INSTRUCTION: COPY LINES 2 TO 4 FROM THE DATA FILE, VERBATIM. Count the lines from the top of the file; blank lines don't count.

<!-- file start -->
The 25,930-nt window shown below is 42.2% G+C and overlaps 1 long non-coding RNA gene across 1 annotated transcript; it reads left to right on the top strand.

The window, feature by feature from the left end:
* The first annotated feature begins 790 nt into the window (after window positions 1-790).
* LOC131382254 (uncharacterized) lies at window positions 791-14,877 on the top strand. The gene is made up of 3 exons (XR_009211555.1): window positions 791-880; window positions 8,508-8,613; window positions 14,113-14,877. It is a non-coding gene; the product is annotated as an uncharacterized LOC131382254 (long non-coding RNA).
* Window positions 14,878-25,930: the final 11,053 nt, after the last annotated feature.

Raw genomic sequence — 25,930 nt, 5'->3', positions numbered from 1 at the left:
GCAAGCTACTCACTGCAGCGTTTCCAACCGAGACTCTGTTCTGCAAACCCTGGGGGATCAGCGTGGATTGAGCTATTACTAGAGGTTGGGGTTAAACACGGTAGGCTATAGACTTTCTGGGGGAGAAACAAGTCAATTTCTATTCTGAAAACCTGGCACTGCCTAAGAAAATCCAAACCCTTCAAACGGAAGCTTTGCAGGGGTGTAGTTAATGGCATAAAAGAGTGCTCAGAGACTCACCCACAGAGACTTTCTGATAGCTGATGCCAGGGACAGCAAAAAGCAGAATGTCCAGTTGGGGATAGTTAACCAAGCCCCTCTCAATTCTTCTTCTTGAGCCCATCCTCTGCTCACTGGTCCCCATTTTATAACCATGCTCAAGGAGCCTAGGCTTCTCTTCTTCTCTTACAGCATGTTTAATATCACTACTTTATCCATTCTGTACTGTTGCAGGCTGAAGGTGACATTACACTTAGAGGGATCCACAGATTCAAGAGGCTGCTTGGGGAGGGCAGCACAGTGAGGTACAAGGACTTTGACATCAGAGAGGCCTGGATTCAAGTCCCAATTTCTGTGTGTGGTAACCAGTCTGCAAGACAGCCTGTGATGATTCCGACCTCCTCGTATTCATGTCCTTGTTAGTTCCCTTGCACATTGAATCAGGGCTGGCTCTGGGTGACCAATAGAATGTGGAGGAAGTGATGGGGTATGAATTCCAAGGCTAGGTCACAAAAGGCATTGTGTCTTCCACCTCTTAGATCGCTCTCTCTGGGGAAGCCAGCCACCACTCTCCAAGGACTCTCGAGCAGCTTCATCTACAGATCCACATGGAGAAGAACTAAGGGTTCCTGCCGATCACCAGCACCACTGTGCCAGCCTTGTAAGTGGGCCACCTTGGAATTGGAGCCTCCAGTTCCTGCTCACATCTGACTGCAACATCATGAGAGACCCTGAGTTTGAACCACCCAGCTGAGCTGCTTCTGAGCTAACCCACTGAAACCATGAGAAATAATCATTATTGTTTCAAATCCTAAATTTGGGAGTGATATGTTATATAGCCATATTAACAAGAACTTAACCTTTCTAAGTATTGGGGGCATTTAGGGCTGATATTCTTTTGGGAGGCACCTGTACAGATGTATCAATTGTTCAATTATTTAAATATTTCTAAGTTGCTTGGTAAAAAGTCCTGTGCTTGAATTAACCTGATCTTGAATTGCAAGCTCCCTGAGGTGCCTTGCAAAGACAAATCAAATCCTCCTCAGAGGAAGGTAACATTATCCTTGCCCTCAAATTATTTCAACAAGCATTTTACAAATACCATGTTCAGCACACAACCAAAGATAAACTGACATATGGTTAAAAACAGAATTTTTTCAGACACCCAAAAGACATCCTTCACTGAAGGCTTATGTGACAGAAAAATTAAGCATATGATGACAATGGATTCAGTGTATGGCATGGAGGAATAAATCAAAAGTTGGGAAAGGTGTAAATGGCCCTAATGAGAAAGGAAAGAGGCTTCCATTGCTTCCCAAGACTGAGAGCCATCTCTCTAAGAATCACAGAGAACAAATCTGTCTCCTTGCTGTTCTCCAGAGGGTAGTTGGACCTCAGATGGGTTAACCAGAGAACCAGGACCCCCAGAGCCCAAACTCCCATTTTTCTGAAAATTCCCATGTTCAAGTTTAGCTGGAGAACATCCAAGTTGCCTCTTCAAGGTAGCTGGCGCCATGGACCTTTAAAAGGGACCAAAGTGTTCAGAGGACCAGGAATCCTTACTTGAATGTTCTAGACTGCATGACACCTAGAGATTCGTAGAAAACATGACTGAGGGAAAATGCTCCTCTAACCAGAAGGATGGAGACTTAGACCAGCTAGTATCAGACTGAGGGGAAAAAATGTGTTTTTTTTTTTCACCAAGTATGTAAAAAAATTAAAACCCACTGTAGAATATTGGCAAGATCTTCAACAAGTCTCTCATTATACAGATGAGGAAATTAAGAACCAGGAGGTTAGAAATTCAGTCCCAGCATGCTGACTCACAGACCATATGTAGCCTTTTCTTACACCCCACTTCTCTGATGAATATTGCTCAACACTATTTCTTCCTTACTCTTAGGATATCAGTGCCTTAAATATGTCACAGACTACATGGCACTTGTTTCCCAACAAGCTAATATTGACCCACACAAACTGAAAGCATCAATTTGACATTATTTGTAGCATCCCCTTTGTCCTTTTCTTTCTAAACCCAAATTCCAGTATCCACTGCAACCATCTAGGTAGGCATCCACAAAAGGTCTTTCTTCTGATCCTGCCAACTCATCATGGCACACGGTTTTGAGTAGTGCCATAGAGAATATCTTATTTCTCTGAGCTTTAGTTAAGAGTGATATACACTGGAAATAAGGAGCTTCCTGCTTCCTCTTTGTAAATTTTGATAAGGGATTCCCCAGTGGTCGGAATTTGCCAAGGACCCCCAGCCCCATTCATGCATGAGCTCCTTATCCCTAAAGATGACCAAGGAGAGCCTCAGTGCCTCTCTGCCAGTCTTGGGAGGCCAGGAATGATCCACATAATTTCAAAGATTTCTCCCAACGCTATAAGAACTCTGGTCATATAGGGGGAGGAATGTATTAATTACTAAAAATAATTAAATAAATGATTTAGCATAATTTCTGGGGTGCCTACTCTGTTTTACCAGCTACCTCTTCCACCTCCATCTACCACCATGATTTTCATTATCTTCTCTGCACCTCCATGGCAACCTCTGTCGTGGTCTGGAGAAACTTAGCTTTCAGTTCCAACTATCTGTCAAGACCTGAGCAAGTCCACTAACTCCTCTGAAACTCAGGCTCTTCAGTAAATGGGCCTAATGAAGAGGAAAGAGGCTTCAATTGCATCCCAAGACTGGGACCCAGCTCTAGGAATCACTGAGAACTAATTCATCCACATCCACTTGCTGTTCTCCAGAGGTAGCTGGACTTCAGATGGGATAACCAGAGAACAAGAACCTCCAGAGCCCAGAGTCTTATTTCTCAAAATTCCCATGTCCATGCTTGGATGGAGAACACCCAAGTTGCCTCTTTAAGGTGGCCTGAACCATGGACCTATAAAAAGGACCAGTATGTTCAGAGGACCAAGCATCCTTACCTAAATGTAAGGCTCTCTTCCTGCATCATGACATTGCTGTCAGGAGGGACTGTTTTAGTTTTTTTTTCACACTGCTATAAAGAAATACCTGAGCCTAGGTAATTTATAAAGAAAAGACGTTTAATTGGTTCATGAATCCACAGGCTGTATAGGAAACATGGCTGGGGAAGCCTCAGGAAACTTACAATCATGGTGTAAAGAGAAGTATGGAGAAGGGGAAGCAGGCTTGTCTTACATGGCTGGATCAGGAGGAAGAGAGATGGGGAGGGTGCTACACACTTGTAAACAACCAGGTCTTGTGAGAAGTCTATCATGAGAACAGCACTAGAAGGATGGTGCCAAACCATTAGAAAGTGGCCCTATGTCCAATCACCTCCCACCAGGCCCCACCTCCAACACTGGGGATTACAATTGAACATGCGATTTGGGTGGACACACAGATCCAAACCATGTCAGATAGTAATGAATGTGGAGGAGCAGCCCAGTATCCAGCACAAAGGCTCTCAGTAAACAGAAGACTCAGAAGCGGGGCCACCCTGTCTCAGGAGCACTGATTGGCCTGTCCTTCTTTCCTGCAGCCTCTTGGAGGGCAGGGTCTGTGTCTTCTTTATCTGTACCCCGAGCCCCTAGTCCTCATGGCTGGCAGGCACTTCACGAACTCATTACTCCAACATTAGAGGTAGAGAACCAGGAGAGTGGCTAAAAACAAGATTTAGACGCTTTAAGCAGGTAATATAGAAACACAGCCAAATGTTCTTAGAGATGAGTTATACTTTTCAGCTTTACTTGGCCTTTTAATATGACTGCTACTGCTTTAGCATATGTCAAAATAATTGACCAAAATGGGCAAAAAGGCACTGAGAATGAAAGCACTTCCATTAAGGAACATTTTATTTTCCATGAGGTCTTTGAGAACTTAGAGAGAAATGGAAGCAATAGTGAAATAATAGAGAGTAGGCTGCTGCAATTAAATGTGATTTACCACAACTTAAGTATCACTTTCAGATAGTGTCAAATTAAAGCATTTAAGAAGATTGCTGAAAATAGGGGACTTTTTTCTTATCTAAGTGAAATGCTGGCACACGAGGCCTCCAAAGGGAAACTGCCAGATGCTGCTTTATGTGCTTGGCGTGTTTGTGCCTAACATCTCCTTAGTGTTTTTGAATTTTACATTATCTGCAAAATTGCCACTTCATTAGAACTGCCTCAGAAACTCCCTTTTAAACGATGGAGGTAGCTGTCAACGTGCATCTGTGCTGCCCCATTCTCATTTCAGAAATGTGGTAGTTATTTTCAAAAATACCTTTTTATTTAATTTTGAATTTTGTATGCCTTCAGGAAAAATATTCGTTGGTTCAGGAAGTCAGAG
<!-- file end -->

The window, feature by feature from the left end:
* The first annotated feature begins 790 nt into the window (after window positions 1-790).
* LOC131382254 (uncharacterized) lies at window positions 791-14,877 on the top strand. The gene is made up of 3 exons (XR_009211555.1): window positions 791-880; window positions 8,508-8,613; window positions 14,113-14,877. It is a non-coding gene; the product is annotated as an uncharacterized LOC131382254 (long non-coding RNA).